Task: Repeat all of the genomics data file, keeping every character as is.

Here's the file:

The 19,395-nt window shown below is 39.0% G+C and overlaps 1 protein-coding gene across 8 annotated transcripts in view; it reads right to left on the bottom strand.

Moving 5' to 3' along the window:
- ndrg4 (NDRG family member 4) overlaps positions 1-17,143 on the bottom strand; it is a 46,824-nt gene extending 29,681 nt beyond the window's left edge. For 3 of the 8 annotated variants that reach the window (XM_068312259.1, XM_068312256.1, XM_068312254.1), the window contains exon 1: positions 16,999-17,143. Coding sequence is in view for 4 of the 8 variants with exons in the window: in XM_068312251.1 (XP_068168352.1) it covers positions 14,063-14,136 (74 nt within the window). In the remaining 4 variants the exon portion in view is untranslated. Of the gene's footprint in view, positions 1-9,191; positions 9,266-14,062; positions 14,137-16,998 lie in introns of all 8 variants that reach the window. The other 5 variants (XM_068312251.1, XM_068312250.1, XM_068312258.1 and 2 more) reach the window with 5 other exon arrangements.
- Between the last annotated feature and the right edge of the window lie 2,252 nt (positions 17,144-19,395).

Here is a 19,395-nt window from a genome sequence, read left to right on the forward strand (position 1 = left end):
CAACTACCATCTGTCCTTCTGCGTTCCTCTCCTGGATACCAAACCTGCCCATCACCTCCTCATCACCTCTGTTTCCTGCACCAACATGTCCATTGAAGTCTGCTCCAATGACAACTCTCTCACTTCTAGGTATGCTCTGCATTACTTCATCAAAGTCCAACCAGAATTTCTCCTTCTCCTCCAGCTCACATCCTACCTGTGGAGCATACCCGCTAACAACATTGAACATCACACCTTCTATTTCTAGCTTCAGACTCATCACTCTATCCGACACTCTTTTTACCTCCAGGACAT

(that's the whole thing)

The 19,395-nt window shown below is 39.0% G+C and overlaps 1 protein-coding gene across 8 annotated transcripts in view; it reads right to left on the bottom strand.

Moving 5' to 3' along the window:
- ndrg4 (NDRG family member 4) overlaps positions 1-17,143 on the bottom strand; it is a 46,824-nt gene extending 29,681 nt beyond the window's left edge. For 3 of the 8 annotated variants that reach the window (XM_068312259.1, XM_068312256.1, XM_068312254.1), the window contains exon 1: positions 16,999-17,143. Coding sequence is in view for 4 of the 8 variants with exons in the window: in XM_068312251.1 (XP_068168352.1) it covers positions 14,063-14,136 (74 nt within the window). In the remaining 4 variants the exon portion in view is untranslated. Of the gene's footprint in view, positions 1-9,191; positions 9,266-14,062; positions 14,137-16,998 lie in introns of all 8 variants that reach the window. The other 5 variants (XM_068312251.1, XM_068312250.1, XM_068312258.1 and 2 more) reach the window with 5 other exon arrangements.
- Between the last annotated feature and the right edge of the window lie 2,252 nt (positions 17,144-19,395).

Here is a 19,395-nt window from a genome sequence, read left to right on the forward strand (position 1 = left end):
CAACTACCATCTGTCCTTCTGCGTTCCTCTCCTGGATACCAAACCTGCCCATCACCTCCTCATCACCTCTGTTTCCTGCACCAACATGTCCATTGAAGTCTGCTCCAATGACAACTCTCTCACTTCTAGGTATGCTCTGCATTACTTCATCAAAGTCCAACCAGAATTTCTCCTTCTCCTCCAGCTCACATCCTACCTGTGGAGCATACCCGCTAACAACATTGAACATCACACCTTCTATTTCTAGCTTCAGACTCATCACTCTATCCGACACTCTTTTTACCTCCAGGACAT